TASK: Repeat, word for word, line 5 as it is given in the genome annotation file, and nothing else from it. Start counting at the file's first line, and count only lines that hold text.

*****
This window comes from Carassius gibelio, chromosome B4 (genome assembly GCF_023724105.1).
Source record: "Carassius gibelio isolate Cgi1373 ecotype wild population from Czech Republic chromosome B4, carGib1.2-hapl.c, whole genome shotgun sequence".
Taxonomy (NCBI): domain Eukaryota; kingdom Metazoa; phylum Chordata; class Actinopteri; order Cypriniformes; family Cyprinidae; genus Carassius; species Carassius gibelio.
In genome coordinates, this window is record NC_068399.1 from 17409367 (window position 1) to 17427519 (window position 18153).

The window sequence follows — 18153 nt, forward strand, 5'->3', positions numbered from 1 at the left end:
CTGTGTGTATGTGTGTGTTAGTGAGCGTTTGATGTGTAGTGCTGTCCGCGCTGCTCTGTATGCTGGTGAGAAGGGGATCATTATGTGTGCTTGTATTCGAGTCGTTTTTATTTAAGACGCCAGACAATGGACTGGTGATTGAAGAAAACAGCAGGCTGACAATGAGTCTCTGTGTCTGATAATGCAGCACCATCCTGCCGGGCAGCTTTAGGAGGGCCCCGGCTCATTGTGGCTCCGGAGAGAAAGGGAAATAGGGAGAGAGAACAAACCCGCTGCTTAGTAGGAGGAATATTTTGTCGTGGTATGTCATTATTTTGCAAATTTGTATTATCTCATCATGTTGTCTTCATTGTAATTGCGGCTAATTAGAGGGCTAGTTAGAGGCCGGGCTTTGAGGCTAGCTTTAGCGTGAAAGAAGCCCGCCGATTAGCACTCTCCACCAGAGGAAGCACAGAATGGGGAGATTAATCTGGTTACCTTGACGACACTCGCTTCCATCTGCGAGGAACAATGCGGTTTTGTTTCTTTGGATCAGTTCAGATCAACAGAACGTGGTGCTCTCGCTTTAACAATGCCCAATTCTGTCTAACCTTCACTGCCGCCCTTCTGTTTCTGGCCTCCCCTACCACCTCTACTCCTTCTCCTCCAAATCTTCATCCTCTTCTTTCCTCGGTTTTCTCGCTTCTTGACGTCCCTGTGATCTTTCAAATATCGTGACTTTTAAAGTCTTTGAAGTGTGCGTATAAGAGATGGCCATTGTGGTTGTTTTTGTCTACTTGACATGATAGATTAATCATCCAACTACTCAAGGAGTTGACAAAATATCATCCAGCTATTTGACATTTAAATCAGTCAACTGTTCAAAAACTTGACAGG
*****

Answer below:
The window sequence follows — 18153 nt, forward strand, 5'->3', positions numbered from 1 at the left end: